As I write I'm halfway through my work day and am delighted to say the HR department will go unvisited....

Come on Wednesday and if all goes as well, I'm now quite looking forward to stepping it up on Saturday.

Famous last words?

20 Replies

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  • Just a thought mate but if you're feeling light-headed and lungs are painful then you should probably take it a bit slower. Also are you stretching properly before and after runs? Can be the difference between not being to move the next day and jumping around like Bambi on berocca.

  • Ross, I am a firm believer in slowing it down and doing the stretching exercises. I know the 5 min. Warmup walk is not near enough for my muscles. I found out the hard way to loosen up well before a run. If not for stretching etc. I doubt if I would of ever graduated. I just read your last blog, wishing you well and I think you are making the best decision to slow down until after grad time. Gayle

  • Thanks Ross but if you read my first blog you'll deduce that I couldn't have taken it any slower. That this run didn't cause me the same difficulty suggests to me it was just first day fatigue. As for stretching, that's what the brisk walk is for. I know it's established practice but that's now in doubt and even the C25k website recognises that. To be honest I don't think a pound of cocaine could prevent your muscles hurting after the first run in years.

    Appreciate you taking time to advise me though and as I gain experience I'll reconsider what you suggest.

  • All good mate, hope the next one goes well for you

  • Fingalo, this program is amazing. Each run you will see such an improvement! Best of luck to you! Gayle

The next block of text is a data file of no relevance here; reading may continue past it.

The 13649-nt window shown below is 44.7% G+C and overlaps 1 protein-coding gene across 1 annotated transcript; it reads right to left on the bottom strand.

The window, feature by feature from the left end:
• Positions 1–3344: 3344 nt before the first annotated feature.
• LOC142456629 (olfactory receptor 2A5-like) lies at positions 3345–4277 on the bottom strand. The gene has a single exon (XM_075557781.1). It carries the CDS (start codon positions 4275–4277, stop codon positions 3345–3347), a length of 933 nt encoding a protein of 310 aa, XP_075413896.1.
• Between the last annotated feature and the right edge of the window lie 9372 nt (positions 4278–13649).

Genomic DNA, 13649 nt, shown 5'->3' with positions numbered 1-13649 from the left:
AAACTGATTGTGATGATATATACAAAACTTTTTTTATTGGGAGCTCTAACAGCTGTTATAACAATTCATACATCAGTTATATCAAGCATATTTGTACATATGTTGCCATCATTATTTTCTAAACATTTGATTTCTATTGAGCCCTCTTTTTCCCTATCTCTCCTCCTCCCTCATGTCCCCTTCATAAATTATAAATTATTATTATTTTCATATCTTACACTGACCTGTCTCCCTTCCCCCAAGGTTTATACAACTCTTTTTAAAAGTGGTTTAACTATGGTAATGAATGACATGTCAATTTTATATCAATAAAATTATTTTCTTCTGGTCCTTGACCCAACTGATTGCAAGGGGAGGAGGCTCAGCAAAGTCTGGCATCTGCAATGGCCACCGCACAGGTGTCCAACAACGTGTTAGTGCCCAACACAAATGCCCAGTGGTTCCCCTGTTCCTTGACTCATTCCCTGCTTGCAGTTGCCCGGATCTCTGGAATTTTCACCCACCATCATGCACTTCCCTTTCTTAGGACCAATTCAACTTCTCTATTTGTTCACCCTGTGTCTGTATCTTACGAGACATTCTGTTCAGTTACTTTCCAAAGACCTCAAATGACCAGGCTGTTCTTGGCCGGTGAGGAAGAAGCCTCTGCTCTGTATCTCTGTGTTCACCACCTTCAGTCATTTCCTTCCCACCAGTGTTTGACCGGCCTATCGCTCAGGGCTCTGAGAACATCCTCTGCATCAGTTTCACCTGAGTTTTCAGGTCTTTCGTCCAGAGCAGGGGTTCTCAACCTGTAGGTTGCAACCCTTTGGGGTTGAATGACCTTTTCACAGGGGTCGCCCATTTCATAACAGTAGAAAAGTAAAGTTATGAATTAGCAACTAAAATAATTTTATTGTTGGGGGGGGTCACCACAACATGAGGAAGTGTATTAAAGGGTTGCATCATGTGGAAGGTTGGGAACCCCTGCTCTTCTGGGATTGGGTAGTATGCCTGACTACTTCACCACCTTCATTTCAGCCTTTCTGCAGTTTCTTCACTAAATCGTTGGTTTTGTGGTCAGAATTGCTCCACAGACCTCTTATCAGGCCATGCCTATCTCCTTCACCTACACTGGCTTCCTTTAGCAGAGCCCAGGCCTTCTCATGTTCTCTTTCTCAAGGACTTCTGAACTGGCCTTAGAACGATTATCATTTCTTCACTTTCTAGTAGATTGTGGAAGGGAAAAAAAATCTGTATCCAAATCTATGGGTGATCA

• Thanks Gayle. I'm just amazed that I found today's run so much easier than my first. While I expected improvement after a few, I certainly didn't expect to see such immediate progress.

  • Astounding isn't it! On my first run, I only completed 4 of the runs and had it nailed by the third run and was ready for the next week and never looked back.

    Each week is a little harder, but each run within that week will feel more do-able than the last and you will grow in strength day after day.

    Here is a link to a great article Charlie Brooker wrote about doing this programme, it really sums it all up for me. It may mean more to you further down the line, when the bug has really bitten, but still a great read anyway!: guardian.co.uk/commentisfre... (and thanks to the person who originally posted it here!)

  • Thanks Rollers, I'll give it a read.

  • I love this article!

  • Fab isn't it! I try and make everyone I know read it as he says exactly what I feel but with much more witty delivery :)

  • Jeez thanks Rollers, I missed this earlier but really appreciate the compliment.

  • Blimey Rollers, I can see myself in Brooker's mirror. If I made a list of the people who would laugh like a drain at the idea of me taking up running, I'd need so much paper the Andrex puppy would be set for life!

  • Brilliant isn't it! I was exactly the same as him, casually mocking those who did "exercise", and here I am now, one of them! ;)